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Has Erdogan given up rapprochement with Arabs?

For many years, President Recep Tayyip Erdogan worked toward rapprochement with the Arab world, but the Arab League’s condemnation of Turkey’s Syria operation has marked a turning point.

Recep Tayyip Erdogan, Turkey's president and the chairman of the ruling Justice and Development Party (AKP), made tremendous efforts during the party's 17 years rule to improve the negative perception of Arabs in Turkey.

In a 2010 statement, he said, “It is very wrong to judge with prejudice the relations Turkey developed with Arab nations. It is a gross fallacy to say ‘Arabs betrayed us.’ Unfortunately, we still have a mentality that even calls Arabs dogs."

In another statement that year, he said, "Turks and Arabs had turned their backs on each for a century because of misguided policies. Remember our famous poet Mehmet Akif Ersoy, who said, 'Turks can’t live without Arabs. Whoever says they can is crazy. The Arab is the right eye and right hand of the Turk.'"

In a 2011 speech he said, “Arabs are our brothers. We are their brothers. No matter who says what, we will continue to develop our friendship, brotherhood and cooperation with our Arab brothers.”

In 2017, he said, “It is time to put an end to the misconception that Arabs stabbed us in the back.” 

In a 2012 speech, Erdogan criticized the opposition Republican People's Party (CHP), saying of leader Kemal Kilicdaroglu, “You are behind the mentality that names Arabs dogs.” 

But the lack of trust for Arabs among Turkey’s intellectuals and the rest of the public is based on historical developments. According to the Turkish Historical Society, in 1916, Sheriff of Mecca Hussein bin Ali subscribed to the British promise of independence, rose against the Ottomans and became an instrument of dividing the Ottoman empire among Christian states. This “Arab betrayal” has left a scar in Turkish minds.

Then there was a declaration by renowned historian Ilber Ortayli, who said, “Palestine, which rose against the Ottomans and betrayed them, today is paying for this betrayal with its life and property.”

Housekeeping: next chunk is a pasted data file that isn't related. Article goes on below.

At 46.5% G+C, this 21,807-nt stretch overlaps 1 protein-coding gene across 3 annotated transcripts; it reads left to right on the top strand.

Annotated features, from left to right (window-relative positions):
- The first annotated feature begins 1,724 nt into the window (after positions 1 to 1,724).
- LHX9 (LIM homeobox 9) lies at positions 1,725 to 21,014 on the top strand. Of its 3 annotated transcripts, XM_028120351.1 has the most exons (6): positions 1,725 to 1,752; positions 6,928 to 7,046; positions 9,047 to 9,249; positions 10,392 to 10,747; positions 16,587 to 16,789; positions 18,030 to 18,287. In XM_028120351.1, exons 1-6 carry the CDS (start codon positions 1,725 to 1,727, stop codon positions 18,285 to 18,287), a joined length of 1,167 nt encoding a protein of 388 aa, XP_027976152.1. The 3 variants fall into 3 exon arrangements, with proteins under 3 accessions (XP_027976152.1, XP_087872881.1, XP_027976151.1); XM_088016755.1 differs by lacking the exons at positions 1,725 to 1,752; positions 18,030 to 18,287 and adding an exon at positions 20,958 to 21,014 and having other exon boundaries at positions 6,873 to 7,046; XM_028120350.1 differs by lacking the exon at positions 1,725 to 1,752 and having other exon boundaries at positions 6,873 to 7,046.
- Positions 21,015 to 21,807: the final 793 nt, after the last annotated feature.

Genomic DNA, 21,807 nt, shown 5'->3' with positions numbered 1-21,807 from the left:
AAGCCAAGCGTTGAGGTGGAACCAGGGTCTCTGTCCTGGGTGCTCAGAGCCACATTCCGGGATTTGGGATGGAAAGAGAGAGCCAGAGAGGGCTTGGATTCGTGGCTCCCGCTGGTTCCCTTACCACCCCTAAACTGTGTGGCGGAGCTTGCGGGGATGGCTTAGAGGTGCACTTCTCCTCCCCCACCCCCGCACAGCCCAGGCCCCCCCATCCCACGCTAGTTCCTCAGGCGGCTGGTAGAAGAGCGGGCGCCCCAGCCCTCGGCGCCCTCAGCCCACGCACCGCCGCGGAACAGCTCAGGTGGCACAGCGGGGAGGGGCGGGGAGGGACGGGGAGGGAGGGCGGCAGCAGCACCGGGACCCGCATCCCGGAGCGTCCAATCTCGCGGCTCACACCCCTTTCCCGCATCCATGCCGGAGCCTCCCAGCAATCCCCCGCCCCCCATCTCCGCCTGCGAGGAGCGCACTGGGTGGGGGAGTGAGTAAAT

The AKP came to power in 2003 and adopted a policy of rapprochement with Arabs. At the root of the party’s desire to grow closer to Arabs was, in addition to reinforcing ties, an intention to channel the economic power of the rich Arab world to Turkey. This expectation was partially fulfilled. The advances in Arab investment, real estate sales and tourism were visible. But the political solidarity the AKP wanted never materialized. Relations, especially with Saudi Arabia and countries in its trajectory, continued to be inconsistent. After coming close enough to pin medals on each other, Erdogan and the Saudi kingdom drifted apart over Syria policy.

In the latest development, the 22-member Arab League debated Turkey’s incursion into Syria and condemned Turkey for it, much to Ankara's disappointment.

While the press ran headlines like “Arab League stabbed us in the back,” no doubt the most serious disappointment was felt by Erdogan, who had been trying so hard to improve the Arab image. He reacted to the Arab League decision with a furious “Even if all of you unite, you won’t make a single Turkey.

He went on, “Oh Arab League! Today 3,650,000 Arabs are our guests. Why don’t you see this? Why did they escape? They fled the Syrian barrel bombs. We are acting as their brothers. Did you spend a single penny for these people? Now you are making haphazard decisions about Turkey. So what if you do?”

Many top government officials were also harshly critical of the Arab League. Fahrettin Altun, communications director for the presidency, said, “I denounce the Arab League.” AKP spokesman Omer Celik said, “The Arab League, which didn’t raise its voice while Arabs, Kurds and Turkmens suffered the cruelties of terror, is disturbed by our struggle against terror. The Arab League’s condemnation of Turkey means supporting terror.”

Foreign Ministry spokesman Hami Aksoy said, “The secretary general of the Arab League, who did not say a word to denounce the cruelty that affects hundreds of thousands of people in Jerusalem, the Middle East and northern Africa, is betraying the Arab world.”

After the Arab League resolution, a remark by Turkey’s former acting president and minister of foreign affairs, Ihsan Sabri Caglayangil, was shared widely on social media: “If you are invited to an important dinner in the Middle East but your name is not on the guest list, have a look at the menu. Your name could be there.”

After the Arab League's declaration that Turkey is an occupier, popular Sozcu writer Yilmaz Ozdil pointed to Erdogan's failure to change public perceptions, listing Erdogan’s efforts to promote a new Arab image.

Reactions in Turkey now show that 17 years of effort to create a new Arab image have failed. One indication is the angry reactions to Arab-language signs all over the country. Turkey's central Anatolian province of Eskisehir began efforts to use only Turkish in all sign boards, advertisements, noting that the public's aversion to Arabic signs has grown in response to Arab states' opposition to Turkey over its Syria operation.

The angry sentiments that were once attributed only to the opposition CHP are now shared by the ruling party. In other words, the “Arabs are our brothers” thesis has been abandoned.

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